How to Format Word Documents with Section Breaks

Section breaks are great helpers when you’re formatting a Word document. They make everything easier, whether you’re using page borders on specific pages or changing margins on a single page. You should use section breaks whenever you want to use a different format in other parts of your document.

You’ll be surprised how quickly the report gets finished. If you haven’t used section breaks before, no worries. They are easy to implement and you can remove them at any time.

Microsoft Word includes a number of section breaks:

– Next Page which adds a section break and inserts a new page
– Continuous which adds a section break on the existing page
– Column which inserts a newsletter column break and forces content to the next column
– Text Wrapping which separates text around objects on a Web page
– Even Page which inserts a section break at the beginning of the next even-numbered page
– Odd Page which inserts a section break at the beginning of the next odd-numbered page

In this tutorial, I’ll focus on the Next Page, Continuous and Column section breaks.

Format Document with Next Page Section Break

Use section breaks to format a new page.

Step 1: Open the document you want to format.

Step 2: Place your cursor exactly where you want the Next Page section break to go. For example, if your third page requires a page border, but your other pages do not, place your cursor right before the content that will be formatted differently.

Step 3: Select the “Page Layout” tab and go to the “Page Setup” group. Click “Breaks” and “Next Page.”

Step 4: To retain the formatting on subsequent pages, place your cursor right after the page you’ll format differently. Insert another Next Page Break there.Add border around one page only with section breaks.

Step 5: To change the formatting on the page with a different format, place your cursor somewhere on the page.

Step 6: To add a page border around that page, for example, select the “Page Layout” tab. Click “Page Borders” in the “Page Background” group. The Borders and Shading dialog box opens to the “Page Border” tab. Select the page border you want to use and set “Apply to” to “This section.” Click “OK.”

Step 7: To use different margins on that page, select the “Page Layout” tab and go to the “Page Setup” group. Click “Margins” and select the settings you wish to use.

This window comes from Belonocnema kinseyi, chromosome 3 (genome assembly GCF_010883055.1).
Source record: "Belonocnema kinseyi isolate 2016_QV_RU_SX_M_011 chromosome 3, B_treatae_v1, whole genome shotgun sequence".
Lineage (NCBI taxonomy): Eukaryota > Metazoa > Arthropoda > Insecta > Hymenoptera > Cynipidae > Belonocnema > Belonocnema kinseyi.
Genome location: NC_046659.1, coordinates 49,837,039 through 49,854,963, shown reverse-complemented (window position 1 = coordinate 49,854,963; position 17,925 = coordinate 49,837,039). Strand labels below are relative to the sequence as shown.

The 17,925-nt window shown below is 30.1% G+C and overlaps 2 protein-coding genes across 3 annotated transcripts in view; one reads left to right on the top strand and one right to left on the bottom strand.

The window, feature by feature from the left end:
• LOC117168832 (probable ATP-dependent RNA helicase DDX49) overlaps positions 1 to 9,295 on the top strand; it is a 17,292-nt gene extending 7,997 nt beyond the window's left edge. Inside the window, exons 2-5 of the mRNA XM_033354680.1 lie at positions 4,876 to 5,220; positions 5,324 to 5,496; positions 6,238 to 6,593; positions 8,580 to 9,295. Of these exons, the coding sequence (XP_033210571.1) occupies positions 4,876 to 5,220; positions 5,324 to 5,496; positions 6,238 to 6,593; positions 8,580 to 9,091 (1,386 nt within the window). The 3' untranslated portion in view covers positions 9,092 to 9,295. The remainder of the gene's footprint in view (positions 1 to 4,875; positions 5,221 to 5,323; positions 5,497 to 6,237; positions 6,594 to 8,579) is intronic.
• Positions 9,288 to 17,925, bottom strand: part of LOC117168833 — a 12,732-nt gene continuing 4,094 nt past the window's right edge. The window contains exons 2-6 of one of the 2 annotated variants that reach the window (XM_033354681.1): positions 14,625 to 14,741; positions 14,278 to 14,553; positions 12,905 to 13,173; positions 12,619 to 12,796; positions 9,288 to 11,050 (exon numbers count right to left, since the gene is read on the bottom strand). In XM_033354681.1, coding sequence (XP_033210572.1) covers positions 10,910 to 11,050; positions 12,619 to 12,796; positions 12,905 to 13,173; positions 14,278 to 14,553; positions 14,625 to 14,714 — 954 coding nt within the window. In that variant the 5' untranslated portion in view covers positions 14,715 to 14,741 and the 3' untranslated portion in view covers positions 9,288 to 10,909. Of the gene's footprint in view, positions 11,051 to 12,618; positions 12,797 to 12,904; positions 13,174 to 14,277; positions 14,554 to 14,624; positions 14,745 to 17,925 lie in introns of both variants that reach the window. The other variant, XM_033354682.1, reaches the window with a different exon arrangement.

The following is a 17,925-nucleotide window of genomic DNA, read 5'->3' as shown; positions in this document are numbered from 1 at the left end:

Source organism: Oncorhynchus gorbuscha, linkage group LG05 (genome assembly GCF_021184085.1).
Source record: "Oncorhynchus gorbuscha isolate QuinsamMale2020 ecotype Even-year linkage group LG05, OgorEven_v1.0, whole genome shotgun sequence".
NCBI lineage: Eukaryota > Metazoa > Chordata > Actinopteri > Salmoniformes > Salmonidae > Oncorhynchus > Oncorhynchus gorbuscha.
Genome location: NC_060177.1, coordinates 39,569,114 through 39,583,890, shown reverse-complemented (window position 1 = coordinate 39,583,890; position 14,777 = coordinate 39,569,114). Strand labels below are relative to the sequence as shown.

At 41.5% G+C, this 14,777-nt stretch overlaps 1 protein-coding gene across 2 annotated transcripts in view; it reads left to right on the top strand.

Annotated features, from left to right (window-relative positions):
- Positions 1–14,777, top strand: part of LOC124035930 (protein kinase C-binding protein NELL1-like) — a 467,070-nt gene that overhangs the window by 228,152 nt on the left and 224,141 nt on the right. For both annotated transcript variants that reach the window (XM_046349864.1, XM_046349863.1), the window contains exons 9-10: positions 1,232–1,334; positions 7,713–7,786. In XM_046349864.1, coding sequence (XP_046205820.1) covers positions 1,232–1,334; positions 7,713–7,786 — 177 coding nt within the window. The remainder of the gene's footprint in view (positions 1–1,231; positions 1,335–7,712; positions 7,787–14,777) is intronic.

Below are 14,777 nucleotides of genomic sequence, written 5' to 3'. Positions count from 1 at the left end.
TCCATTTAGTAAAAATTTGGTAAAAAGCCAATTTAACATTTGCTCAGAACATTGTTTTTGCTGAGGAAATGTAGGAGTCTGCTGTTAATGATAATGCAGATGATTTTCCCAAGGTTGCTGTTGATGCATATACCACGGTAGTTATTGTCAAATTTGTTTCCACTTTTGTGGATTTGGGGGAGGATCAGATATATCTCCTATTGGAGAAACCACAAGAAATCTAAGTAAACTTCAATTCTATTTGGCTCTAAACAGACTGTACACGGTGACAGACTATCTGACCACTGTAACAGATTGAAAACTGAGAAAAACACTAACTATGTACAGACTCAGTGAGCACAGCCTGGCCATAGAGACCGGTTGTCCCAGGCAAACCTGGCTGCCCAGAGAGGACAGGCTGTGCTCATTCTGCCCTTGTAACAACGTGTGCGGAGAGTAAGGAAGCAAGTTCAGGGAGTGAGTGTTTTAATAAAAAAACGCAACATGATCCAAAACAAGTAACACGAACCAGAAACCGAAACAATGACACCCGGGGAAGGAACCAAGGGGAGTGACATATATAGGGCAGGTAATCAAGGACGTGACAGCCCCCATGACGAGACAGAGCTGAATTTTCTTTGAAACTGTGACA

Format Document with Continuous Section Break

Step 1: Place the insertion point where you want the Continuous section break to go. This is a great option if, for example, the bottom half of your page requires wider margins than the top. To apply different formatting to your text and leave subsequent text unchanged, highlight the text you want to format.

Step 2: Select the “Page Layout” tab and go to the “Page Setup” group.

Step 3: Click “Breaks” and “Continuous.”

Use section breaks to format a continuous page with different formatting.

Format Newspaper Columns with Column Section Break

(Note: Check out the How to Create Newspaper Columns in a Word Document tutorial if you need help creating columns).

Step 1: Go to the column you want to format on your page.

Step 2: To move text to the next column, place your cursor right before the text you want to move.

Step 3: Select the “Page Layout” tab and go to the “Page Setup” group.

Step 4: Click “Breaks” and “Column.”

Use section breaks to format a columns in a document.

Remove Section Breaks to Format Documents

When you remove section breaks from a document, Word applies the formatting from the previous section to your subsequent pages. It helps to switch your page view when removing section breaks. Change views to make Word documents easier to format.

Step 1: Select the “View” tab and click “Draft” from the “Document Views” group. Alternatively, you can click the “Draft” button at the bottom of your Word window to switch to it.

Step 2: To remove a section break, place your cursor just below the break and press the “Backspace” key.

Problems Removing Section Breaks?

Sometimes, section breaks have a mind of their own. This is especially true if one part of your document uses a Continuous section break while another uses a Next Page section break.

Let’s say there’s a Continuous section break above with formatting for a different right and left margin. Then there’s a Next Page section break below with its own content and formatting, as shown below:

Section breaks before changes are applied.

Deleting the Next Page section break (on the following page) changes the Continuous break (on the previous page) into a Next Page section break, as shown below:

The deleted section break is applied to previous section break incorrectly.

You want the previous page to retain its settings, not inherit the settings on the following page. Here’s a trick I use to make the section breaks behave:

Step 1: Don’t delete the section break quite yet. Instead, place your cursor directly below the section break you want to remove and insert the correct type of section break you want to retain. Here’s an example:

Insert correct type of section break after section break you want to delete.

Step 3: Now, delete the section break (on the following page) you wanted to remove initially. The previous section break inherits its settings.

New section break deleted to inherit its formatting.

Step 4: Delete the new section break you just created on the second page. The previous section now inherits the correct section break and retains its format.

Last deletion applies the correct formatting.

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